D.C. Legislator Proposes Exempting Certain Senior Citizens From Property Taxes | WAMU 88.5 - American University Radio

WAMU 88.5 : News

Filed Under:

D.C. Legislator Proposes Exempting Certain Senior Citizens From Property Taxes

Certain senior citizens in D.C. could eventually be exempted from paying property taxes.
http://www.flickr.com/photos/57668330@N00/4543460652/
Certain senior citizens in D.C. could eventually be exempted from paying property taxes.

As Washington, D.C.'s population increases and the housing market picks up again, some of the city's long-time elderly residents run the risk of falling victim to increasing property taxes that they can't afford to pay. Now a group of D.C. legislators wants to help them.

Council member Anita Bonds (D-At Large) today introduced a bill that would exempt certain elderly residents from paying property taxes on their homes. The bill's provisions would limit the exemption to residents over the age of 75 who have lived in the city for more than 25 years and make less than $60,000 a year.

"This is an act that will ease the financial burden on them," said Bonds, who argued that senior citizens can more easily fall victim to rising costs of living than other residents. She said that 11 percent of the city's population is over the age of 65, and 19.7 percent of those fall below the poverty line, a higher proportion than in other age groups.

According to the D.C. Office of the Chief Financial Officer, Bonds' bill would cost D.C. $16 million over four years. The city's current residential property tax rate is $0.85 for every $100 of assessed value.

D.C. already offers some relief to certain homeowners—under the Low-Income Homeownership Exemption program, residents falling below certain income thresholds and living in homes costing less than $367,000 can apply for a five-year abatement from property taxes. Residents over the age of 65 can also qualify for a 50 percent property tax break.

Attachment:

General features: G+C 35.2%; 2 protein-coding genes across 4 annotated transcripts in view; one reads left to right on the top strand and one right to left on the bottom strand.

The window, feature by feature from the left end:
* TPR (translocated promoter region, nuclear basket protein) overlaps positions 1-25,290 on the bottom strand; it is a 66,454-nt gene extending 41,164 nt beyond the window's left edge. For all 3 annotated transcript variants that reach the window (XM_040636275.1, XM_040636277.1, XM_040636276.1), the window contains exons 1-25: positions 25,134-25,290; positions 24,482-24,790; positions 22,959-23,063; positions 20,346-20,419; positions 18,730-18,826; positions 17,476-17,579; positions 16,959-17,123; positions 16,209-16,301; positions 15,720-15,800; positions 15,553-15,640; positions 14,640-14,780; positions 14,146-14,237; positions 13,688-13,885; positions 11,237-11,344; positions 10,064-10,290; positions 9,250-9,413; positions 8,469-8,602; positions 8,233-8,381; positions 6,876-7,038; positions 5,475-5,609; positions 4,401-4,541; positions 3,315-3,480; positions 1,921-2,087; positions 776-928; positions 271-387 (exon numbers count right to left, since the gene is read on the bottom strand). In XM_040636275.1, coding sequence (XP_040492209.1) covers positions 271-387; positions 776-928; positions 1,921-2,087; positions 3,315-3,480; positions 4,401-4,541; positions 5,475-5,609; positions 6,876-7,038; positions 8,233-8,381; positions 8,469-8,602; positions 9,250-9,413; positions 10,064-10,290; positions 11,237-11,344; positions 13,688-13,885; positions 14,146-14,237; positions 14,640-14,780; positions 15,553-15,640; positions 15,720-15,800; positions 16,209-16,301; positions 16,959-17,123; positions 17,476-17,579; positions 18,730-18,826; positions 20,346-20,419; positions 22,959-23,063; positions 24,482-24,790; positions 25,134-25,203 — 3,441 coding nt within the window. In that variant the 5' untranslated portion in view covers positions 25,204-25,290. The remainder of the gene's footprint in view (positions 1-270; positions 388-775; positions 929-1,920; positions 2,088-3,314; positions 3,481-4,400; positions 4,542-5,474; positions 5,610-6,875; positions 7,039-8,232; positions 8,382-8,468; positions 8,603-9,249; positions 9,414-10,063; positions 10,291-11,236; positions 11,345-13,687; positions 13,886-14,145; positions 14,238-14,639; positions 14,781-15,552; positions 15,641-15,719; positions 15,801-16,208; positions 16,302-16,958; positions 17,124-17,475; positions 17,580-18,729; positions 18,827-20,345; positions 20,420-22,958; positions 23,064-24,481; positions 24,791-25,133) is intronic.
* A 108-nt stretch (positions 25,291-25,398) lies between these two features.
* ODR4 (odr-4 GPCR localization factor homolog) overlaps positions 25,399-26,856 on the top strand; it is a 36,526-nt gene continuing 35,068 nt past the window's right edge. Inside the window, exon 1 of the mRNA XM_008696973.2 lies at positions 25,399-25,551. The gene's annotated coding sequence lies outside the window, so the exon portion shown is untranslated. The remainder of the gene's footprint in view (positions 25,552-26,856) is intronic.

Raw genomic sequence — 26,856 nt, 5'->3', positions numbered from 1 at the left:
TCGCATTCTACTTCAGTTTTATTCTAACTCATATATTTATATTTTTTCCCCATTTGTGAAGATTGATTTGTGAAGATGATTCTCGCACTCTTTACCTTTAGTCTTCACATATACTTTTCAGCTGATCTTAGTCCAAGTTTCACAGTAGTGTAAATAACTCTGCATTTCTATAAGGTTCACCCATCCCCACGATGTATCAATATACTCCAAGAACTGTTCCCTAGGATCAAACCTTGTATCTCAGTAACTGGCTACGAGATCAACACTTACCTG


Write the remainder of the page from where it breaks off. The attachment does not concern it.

Bonds picked up support from both council members Jack Evans (D-Ward 2) and Muriel Bowser (D-Ward 4), both of whom are running for mayor and have proposed similar measures in the past.

NPR

'Welcome To Braggsville' Isn't Quite 'Invisible Man,' But It's Close

T. Geronimo Johnson's latest follows four Berkeley students who take an American history class that leads to disaster. It's an ambitious book about race that wants to say something big about America.
NPR

Why Shark Finning Bans Aren't Keeping Sharks Off The Plate (Yet)

Fewer shark fins are being imported into Hong Kong, the epicenter of shark-fin soup, a culinary delicacy. But while the trade in shark fins may be down, the trade in shark meat is still going strong.
NPR

Peace Corps Teams Up With First Lady To 'Let Girls Learn'

The Peace Corp will recruit and train about 650 additional volunteers to focus on girls' education around the world. The expansion is part of a larger program launched by Michelle Obama Tuesday.
NPR

FAA Is Trying To Keep Hackers Out Of Air Traffic Control, Official Says

FAA Administrator Michael Huerta tells a House panel that some vulnerabilities reported in a congressional study have been fixed, and the agency is working on others.

Leave a Comment

Help keep the conversation civil. Please refer to our Terms of Use and Code of Conduct before posting your comments.